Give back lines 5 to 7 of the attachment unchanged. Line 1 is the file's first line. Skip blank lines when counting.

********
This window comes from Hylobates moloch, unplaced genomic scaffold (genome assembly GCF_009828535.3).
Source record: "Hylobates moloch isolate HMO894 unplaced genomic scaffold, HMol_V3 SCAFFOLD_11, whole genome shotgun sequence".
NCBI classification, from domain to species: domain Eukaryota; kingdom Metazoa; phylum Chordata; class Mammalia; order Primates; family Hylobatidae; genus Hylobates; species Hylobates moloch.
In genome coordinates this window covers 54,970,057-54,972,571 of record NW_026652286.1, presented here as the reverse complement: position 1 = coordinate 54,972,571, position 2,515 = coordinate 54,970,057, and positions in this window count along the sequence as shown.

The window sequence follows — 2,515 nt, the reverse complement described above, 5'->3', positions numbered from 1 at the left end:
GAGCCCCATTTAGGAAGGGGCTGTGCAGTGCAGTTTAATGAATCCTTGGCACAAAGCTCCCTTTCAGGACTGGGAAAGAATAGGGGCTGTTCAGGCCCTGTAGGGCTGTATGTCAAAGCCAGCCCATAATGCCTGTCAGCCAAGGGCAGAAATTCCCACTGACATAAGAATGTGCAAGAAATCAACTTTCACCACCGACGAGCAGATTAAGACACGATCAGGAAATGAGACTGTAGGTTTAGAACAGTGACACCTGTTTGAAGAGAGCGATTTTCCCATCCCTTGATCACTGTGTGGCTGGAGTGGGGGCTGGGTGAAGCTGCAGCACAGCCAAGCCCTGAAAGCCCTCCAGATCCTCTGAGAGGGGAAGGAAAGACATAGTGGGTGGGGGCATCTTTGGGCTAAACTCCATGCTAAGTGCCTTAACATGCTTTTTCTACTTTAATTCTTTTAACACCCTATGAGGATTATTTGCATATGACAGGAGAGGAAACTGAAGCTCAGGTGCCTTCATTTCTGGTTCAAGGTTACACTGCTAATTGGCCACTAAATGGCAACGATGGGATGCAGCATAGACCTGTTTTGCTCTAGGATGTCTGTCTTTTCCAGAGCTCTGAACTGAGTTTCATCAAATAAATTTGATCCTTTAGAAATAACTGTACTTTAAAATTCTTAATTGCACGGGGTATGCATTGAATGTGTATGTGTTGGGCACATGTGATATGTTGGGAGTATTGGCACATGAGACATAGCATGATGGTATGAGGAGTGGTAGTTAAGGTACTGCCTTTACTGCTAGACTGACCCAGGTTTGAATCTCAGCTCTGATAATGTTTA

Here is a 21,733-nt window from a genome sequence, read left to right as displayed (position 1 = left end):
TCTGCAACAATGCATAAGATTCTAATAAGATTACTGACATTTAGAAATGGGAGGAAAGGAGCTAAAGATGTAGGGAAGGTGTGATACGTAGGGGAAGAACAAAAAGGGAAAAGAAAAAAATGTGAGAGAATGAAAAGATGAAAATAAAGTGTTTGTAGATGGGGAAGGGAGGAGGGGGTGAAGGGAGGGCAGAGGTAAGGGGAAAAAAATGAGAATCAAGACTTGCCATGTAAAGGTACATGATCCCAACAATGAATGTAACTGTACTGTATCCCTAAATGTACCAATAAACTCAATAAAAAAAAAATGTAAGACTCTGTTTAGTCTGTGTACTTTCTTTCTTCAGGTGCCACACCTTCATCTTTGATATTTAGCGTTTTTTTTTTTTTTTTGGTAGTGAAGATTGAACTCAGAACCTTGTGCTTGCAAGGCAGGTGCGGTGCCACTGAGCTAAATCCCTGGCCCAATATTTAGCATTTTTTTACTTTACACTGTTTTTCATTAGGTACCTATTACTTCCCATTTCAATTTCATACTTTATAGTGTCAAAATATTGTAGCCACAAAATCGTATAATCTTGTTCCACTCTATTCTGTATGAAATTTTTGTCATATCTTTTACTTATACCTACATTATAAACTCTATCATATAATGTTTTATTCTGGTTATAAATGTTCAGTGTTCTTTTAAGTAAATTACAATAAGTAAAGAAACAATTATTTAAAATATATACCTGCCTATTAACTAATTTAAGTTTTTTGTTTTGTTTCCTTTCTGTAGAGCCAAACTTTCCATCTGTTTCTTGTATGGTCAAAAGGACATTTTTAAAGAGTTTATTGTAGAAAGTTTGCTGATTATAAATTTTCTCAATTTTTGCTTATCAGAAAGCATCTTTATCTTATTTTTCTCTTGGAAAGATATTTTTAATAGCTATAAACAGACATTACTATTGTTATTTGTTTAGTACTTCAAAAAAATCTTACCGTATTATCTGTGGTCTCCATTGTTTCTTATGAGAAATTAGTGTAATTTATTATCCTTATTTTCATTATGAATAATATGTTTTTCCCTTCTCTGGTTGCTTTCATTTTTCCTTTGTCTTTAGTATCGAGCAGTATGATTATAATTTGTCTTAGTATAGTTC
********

The window sequence follows — 2,515 nt, the reverse complement described above, 5'->3', positions numbered from 1 at the left end:
GAGCCCCATTTAGGAAGGGGCTGTGCAGTGCAGTTTAATGAATCCTTGGCACAAAGCTCCCTTTCAGGACTGGGAAAGAATAGGGGCTGTTCAGGCCCTGTAGGGCTGTATGTCAAAGCCAGCCCATAATGCCTGTCAGCCAAGGGCAGAAATTCCCACTGACATAAGAATGTGCAAGAAATCAACTTTCACCACCGACGAGCAGATTAAGACACGATCAGGAAATGAGACTGTAGGTTTAGAACAGTGACACCTGTTTGAAGAGAGCGATTTTCCCATCCCTTGATCACTGTGTGGCTGGAGTGGGGGCTGGGTGAAGCTGCAGCACAGCCAAGCCCTGAAAGCCCTCCAGATCCTCTGAGAGGGGAAGGAAAGACATAGTGGGTGGGGGCATCTTTGGGCTAAACTCCATGCTAAGTGCCTTAACATGCTTTTTCTACTTTAATTCTTTTAACACCCTATGAGGATTATTTGCATATGACAGGAGAGGAAACTGAAGCTCAGGTGCCTTCATTTCTGGTTCAAGGTTACACTGCTAATTGGCCACTAAATGGCAACGATGGGATGCAGCATAGACCTGTTTTGCTCTAGGATGTCTGTCTTTTCCAGAGCTCTGAACTGAGTTTCATCAAATAAATTTGATCCTTTAGAAATAACTGTACTTTAAAATTCTTAATTGCACGGGGTATGCATTGAATGTGTATGTGTTGGGCACATGTGATATGTTGGGAGTATTGGCACATGAGACATAGCATGATGGTATGAGGAGTGGTAGTTAAGGTACTGCCTTTACTGCTAGACTGACCCAGGTTTGAATCTCAGCTCTGATAATGTTTA

Here is a 21,733-nt window from a genome sequence, read left to right as displayed (position 1 = left end):